Type. HAz and HA can use sport-specific exercise modalities to achieve the adaptations as long as athletes are monitored appropriately to ensure the safety of the athlete's exercise in the heat.35 Alternatively, exercise modalities that reduce the training stress of the athlete can also be used to achieve adaptations (biking, incline walking, etc). Alternative methods, such as sauna and wearing extra clothing, can be used to induce adaptations; however, exercise is needed to achieve optimal adaptations.35,36 When alternative methods are used, coaches and athletes should strongly consider combining those alternative methods with exercise to achieve maximum performance enhancement.35
When an environmental chamber is not available, a small enclosed room can be used to induce or maintain HA. To create this room, select a room that is large enough to add exercise equipment but small enough to sufficiently heat with space heaters. Use a wet-bulb globe temperature monitor to determine the environmental conditions in the room throughout all exercise sessions, because temperature and humidity can rise substantially with exercise to maintain appropriate environmental conditions. Internal body temperature should also be continuously monitored in this setting to ensure safety.25 Additionally, extreme fatigue and exhaustion during exercise should be avoided to reduce the risk of heat illnesses, such as exertional heat stroke and exertional heat exhaustion, and to perform sessions safely.25
Volume. As with any additional training stress, coaches should consider the total physical and mental demands placed on the athlete.35 If HAz or HA is desired for improved sport performance, other training volume, intensity, or duration may need to be modified to ensure the athlete does not overtrain or develop maladaptations.35 It is important to note that HAz can be achieved in the scope of the athlete's normal training, as long as sufficient hyperthermia is met during those sessions.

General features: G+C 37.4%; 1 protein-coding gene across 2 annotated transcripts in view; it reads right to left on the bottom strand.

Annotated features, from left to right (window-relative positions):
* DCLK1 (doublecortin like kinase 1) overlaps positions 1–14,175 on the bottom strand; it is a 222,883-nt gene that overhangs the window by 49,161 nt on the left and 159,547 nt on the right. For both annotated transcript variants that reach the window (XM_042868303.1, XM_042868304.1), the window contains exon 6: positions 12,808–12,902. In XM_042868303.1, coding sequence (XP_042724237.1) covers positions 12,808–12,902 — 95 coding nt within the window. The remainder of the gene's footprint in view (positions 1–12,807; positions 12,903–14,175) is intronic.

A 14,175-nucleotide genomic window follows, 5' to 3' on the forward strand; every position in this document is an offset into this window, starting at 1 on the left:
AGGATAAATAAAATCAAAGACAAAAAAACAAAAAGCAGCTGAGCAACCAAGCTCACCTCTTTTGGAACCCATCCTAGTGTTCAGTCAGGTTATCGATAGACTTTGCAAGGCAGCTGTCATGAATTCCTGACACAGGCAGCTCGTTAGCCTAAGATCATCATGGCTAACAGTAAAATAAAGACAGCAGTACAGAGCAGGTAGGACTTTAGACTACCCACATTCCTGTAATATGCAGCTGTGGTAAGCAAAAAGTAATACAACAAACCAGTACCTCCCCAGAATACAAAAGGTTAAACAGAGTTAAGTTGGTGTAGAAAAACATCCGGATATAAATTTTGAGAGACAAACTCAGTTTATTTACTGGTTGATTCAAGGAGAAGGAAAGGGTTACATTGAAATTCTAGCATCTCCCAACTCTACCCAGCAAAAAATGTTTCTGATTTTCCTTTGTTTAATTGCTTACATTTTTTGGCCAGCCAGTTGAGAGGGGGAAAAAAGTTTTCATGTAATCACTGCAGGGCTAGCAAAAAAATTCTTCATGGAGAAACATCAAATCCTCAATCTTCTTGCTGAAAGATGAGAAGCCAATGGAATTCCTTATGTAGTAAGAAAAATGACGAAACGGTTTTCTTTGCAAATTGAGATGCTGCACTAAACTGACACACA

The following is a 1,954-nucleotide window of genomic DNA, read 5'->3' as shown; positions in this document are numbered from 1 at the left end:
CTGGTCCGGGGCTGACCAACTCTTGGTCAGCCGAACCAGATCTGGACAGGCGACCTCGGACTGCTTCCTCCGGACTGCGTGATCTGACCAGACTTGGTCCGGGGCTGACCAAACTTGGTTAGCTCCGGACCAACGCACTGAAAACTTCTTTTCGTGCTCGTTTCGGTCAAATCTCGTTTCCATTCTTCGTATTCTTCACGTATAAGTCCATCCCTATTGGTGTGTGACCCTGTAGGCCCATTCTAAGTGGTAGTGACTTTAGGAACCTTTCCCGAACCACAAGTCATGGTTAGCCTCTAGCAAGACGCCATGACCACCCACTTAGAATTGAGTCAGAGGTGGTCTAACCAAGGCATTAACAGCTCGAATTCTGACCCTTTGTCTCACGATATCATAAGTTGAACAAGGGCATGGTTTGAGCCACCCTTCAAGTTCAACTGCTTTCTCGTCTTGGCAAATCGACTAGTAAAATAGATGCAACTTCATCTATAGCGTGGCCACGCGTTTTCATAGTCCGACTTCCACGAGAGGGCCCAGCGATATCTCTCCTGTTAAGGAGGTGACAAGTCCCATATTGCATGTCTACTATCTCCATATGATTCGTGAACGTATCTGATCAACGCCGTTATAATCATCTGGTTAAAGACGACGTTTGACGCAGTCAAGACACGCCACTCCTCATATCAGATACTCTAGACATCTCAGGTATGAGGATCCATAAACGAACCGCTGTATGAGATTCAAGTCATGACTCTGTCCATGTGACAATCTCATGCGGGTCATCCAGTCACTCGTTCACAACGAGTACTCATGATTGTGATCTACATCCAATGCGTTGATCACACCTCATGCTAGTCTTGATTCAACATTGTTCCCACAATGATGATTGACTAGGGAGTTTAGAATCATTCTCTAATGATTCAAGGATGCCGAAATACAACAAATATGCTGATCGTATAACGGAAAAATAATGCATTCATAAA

Progression. Intensity, time, environmental conditions, and volume should be increased gradually over the course of the protocol.5 To achieve the adaptations, intensity and environmental conditions are the two primary modifiable variables.
Fluid Intake. Coaches should ensure that athletes are consuming adequate fluid to maintain euhydration to minimize fluid loss and reduce the risk of heat illness during exercise.37 Fluid intake can be prescribed based on losses (before to after body mass measures) and sweat rate (Table A, available in the online version of this article).38
Heat Acclimation Testing Data Sheet
Safety. Gradual implementation of heat exposures is important to maintain the safety of all players.39 Special considerations are needed for at-risk populations, such as those taking medications that could affect thermoregulation and fluid balance and individuals with a past history of heat illness or sickle cell trait. These individuals may need careful monitoring of internal temperature.